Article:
Open Thinkering


Moving on from SpiderOak Hive to BTSync

BitTorrent Sync

TL;DR: I’m now using a combination of BitTorrent Sync and Dropbox for my file sync and storage requirements. I use the former for private stuff and with the latter I just assume that everything in there is publicly-accessible.

Last month I wrote a post entitled Why I’m saying goodbye to Dropbox and hello to SpiderOak Hive. I learned so much in the 48 hours following its publication.

First of all, because the post hit the front page of Hacker News, this blog was overwhelmed with traffic. Whereas I get anywhere between 200 and 1,000 visits per day, on that I got more than 15,000 in just a few hours. It would have been more but I hadn’t configured my web hosting properly and so the server went down. That’s something I’ve sorted out, using the Quick Cache plugin for WordPress and signing up for the free version of Cloudflare.

Second, the comments I received on the HN thread and the blog post itself were eye opening. I’d assumed that SpiderOak’s commitment to encrypting my files using a password only I knew kept me safe. It turns out that’s not the case:

If SpiderOak had been compromised by the US government forcing them to install a backdoor, they would be forbidden by law from telling anyone about this. They would not be allowed to remove the clauses from their service description that claim no-one is able to decrypt your data.

This is the special risk of dealing with US-based companies. They can be forced to install decryption backdoors or hand over their users’ data while continuing to tell the users they are unable to do so. So you must assume no US-based service is truly secure.


I went down deep, dark holes investigating other options that I’ll not discuss here. What woke me up, though, was a couple of things. One person said to me something along the lines of:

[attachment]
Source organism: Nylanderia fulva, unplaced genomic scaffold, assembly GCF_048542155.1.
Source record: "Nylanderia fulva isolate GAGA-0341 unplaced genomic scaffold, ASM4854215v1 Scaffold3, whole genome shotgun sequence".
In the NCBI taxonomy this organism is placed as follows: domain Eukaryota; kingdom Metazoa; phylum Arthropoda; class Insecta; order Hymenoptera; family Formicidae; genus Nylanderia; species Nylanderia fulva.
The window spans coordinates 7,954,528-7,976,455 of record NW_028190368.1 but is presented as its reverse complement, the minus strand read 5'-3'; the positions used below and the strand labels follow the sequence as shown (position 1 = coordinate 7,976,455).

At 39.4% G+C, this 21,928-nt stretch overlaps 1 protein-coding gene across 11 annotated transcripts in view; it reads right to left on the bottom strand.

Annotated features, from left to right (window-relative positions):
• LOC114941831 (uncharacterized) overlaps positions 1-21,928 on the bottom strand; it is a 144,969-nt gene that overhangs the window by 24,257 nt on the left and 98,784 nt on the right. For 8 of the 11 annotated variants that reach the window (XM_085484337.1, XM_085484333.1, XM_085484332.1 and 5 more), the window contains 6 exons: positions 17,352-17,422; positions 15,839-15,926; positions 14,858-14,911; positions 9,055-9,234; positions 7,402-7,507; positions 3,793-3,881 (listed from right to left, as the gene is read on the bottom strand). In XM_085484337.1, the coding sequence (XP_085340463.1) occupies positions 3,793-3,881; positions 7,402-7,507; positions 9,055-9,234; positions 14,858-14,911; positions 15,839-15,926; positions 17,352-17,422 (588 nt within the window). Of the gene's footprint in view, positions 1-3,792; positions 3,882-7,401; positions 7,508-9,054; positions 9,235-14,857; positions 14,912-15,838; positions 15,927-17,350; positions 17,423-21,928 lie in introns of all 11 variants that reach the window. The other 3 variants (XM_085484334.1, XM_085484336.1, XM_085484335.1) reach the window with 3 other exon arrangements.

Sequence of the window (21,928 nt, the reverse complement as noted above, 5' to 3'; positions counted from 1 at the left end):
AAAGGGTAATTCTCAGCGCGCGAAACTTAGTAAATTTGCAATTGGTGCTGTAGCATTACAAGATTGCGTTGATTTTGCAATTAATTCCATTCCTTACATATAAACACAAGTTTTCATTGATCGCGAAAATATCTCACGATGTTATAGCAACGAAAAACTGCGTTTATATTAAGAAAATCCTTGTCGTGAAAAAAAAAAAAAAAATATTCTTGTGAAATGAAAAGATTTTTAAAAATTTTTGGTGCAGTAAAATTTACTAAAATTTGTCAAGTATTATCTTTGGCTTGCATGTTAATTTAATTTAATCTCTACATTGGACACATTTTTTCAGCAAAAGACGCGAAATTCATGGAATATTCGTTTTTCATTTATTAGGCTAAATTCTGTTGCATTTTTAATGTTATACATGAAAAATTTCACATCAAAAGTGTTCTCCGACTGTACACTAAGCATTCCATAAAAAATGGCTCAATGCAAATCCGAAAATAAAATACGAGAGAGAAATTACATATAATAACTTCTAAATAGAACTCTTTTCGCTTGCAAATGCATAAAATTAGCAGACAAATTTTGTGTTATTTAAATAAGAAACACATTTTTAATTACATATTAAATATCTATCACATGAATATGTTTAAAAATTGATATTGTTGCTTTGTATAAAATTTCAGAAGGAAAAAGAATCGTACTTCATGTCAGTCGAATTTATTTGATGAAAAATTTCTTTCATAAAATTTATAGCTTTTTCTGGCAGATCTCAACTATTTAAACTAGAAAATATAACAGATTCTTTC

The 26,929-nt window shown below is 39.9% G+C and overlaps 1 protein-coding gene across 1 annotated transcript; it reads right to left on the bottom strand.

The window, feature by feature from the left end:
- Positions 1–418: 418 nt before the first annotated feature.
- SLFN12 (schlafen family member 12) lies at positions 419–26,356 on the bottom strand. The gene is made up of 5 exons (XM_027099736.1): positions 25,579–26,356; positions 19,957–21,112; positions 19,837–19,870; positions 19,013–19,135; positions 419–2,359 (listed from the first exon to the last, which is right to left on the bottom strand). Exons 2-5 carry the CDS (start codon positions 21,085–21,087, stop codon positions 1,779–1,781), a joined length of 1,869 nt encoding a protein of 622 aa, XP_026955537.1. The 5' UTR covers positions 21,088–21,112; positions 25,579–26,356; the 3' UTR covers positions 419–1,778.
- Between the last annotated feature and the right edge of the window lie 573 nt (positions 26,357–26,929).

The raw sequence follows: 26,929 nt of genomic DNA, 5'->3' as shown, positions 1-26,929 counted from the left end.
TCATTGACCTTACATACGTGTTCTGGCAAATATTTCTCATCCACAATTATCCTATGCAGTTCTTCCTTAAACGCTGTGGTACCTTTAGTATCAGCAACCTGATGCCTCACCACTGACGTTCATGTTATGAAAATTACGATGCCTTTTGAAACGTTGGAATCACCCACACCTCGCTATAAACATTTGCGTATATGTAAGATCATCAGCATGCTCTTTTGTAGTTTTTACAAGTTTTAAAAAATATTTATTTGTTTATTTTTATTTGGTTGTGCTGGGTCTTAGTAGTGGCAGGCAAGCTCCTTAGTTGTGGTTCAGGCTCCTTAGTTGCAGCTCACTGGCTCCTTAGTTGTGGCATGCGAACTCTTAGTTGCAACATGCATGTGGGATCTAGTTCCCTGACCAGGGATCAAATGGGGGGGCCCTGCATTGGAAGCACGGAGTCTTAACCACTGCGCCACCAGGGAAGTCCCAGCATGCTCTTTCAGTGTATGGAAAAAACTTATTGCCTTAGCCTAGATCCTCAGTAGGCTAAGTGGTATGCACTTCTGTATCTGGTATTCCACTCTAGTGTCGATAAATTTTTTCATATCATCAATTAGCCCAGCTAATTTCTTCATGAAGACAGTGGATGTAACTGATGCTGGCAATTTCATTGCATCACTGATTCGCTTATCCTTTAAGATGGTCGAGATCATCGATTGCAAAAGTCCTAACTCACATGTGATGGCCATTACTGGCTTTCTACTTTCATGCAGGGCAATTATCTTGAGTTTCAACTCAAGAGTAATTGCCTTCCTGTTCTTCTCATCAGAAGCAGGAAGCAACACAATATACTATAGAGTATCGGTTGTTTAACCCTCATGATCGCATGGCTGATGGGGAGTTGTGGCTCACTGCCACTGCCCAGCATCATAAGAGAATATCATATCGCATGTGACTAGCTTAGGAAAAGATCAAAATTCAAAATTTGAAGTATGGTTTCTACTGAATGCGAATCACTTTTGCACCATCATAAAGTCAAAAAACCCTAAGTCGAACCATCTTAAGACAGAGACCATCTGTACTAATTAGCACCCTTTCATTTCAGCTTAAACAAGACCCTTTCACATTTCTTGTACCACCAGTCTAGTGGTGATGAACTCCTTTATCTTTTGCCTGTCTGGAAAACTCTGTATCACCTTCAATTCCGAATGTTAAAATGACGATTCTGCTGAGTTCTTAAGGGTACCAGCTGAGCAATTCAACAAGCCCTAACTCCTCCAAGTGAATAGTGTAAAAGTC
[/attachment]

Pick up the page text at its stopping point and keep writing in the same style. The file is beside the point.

Is the NSA a credible threat against you and your family?

To which I had to reply that while I feel uncomfortable about it all… no, they’re not. Their suggestion, therefore, was that political and social pressure to reform the NSA was probably better than trying to outgun a well-funded government body that has the force of law on their side.

Although there were some suggestions of some niche products, the most common suggestions were that I either encrypt my files before syncing with Dropbox, or that I use BitTorrent Sync. I’d already been experimenting with BTSync, so in the end I’ve decided to go with that. Having to unmount drives to ensure they’re synced with Dropbox in an encrypted state is an annoyance and something that I’m likely to forget to do.

So I’ve cancelled my SpiderOak account. They were really good about it, actually. And instead I’m syncing private files (like family photos, documents pertaining to money, sensitive information, etc.)  between my laptop, HP MicroServer and kitchen PC. Anything I’m likely to want to share with others and which is fine being in the public domain goes in my free 18GB Dropbox.

It’s working pretty well so far, especially now BTSync has both Android and iOS clients. 🙂

6 thoughts on “Moving on from SpiderOak Hive to BTSync

  1. Did you consider owncloud, and what were your reasons not to go in that direction? Just asking because I’m working with it and feel comfortable.

    1. I have got an installation of OwnCloud, but have found it temperamental. However, these things are always improving so maybe I should revisit. 🙂

  2. This is a “double comment”, since I first commented on SpiderOak post, however this is more of the right place for it:

    Syncthing definitely deserves a mention: It’s peer to peer syncing, open source, so no costs, no limits, no hidden backdoors. I use Dropbox for public collaborations, because that’s what other tend to have. For all private mirroring / cross-device usage – syncthing is it. If you’re running Linux, be sure to get the inotify-addon for FS-event based instant syncing – no poll-scan delays…

  3. Some security concerns have been raised about BT Sync

    At least Bittorrent Inc seem to be engaging with the concerns, which is more than most ‘secure’ software vendors do. Though as some commentators pointed out the initial response amounted to little more than ‘trust us’

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